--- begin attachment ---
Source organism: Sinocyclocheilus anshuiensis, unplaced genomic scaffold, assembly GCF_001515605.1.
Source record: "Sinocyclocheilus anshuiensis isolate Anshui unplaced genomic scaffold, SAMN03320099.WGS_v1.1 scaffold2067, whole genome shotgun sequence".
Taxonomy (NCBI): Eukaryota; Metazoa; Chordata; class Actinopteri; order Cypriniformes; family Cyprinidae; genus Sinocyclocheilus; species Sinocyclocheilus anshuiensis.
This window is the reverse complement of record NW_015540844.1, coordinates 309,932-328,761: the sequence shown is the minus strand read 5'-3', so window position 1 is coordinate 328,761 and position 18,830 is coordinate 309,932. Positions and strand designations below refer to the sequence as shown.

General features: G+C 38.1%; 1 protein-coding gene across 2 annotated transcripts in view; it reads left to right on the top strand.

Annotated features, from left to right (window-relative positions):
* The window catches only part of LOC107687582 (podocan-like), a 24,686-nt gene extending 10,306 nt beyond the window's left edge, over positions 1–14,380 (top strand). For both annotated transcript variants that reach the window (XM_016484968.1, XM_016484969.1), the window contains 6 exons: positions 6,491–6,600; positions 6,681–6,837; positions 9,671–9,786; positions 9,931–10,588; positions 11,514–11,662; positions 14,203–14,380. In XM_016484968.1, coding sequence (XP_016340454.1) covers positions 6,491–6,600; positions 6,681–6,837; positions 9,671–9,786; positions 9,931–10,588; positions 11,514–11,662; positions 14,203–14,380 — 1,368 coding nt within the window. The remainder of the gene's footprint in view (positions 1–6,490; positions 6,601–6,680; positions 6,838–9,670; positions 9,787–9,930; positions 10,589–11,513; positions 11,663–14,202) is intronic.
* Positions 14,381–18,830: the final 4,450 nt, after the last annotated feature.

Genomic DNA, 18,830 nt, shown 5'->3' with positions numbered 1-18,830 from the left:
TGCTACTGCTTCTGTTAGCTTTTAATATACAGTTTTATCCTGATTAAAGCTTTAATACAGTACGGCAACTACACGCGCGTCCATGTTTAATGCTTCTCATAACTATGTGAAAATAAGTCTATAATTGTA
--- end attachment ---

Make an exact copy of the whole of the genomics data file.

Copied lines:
Source organism: Sinocyclocheilus anshuiensis, unplaced genomic scaffold, assembly GCF_001515605.1.
Source record: "Sinocyclocheilus anshuiensis isolate Anshui unplaced genomic scaffold, SAMN03320099.WGS_v1.1 scaffold2067, whole genome shotgun sequence".
Taxonomy (NCBI): Eukaryota; Metazoa; Chordata; class Actinopteri; order Cypriniformes; family Cyprinidae; genus Sinocyclocheilus; species Sinocyclocheilus anshuiensis.
This window is the reverse complement of record NW_015540844.1, coordinates 309,932-328,761: the sequence shown is the minus strand read 5'-3', so window position 1 is coordinate 328,761 and position 18,830 is coordinate 309,932. Positions and strand designations below refer to the sequence as shown.

General features: G+C 38.1%; 1 protein-coding gene across 2 annotated transcripts in view; it reads left to right on the top strand.

Annotated features, from left to right (window-relative positions):
* The window catches only part of LOC107687582 (podocan-like), a 24,686-nt gene extending 10,306 nt beyond the window's left edge, over positions 1–14,380 (top strand). For both annotated transcript variants that reach the window (XM_016484968.1, XM_016484969.1), the window contains 6 exons: positions 6,491–6,600; positions 6,681–6,837; positions 9,671–9,786; positions 9,931–10,588; positions 11,514–11,662; positions 14,203–14,380. In XM_016484968.1, coding sequence (XP_016340454.1) covers positions 6,491–6,600; positions 6,681–6,837; positions 9,671–9,786; positions 9,931–10,588; positions 11,514–11,662; positions 14,203–14,380 — 1,368 coding nt within the window. The remainder of the gene's footprint in view (positions 1–6,490; positions 6,601–6,680; positions 6,838–9,670; positions 9,787–9,930; positions 10,589–11,513; positions 11,663–14,202) is intronic.
* Positions 14,381–18,830: the final 4,450 nt, after the last annotated feature.

Genomic DNA, 18,830 nt, shown 5'->3' with positions numbered 1-18,830 from the left:
TGCTACTGCTTCTGTTAGCTTTTAATATACAGTTTTATCCTGATTAAAGCTTTAATACAGTACGGCAACTACACGCGCGTCCATGTTTAATGCTTCTCATAACTATGTGAAAATAAGTCTATAATTGTA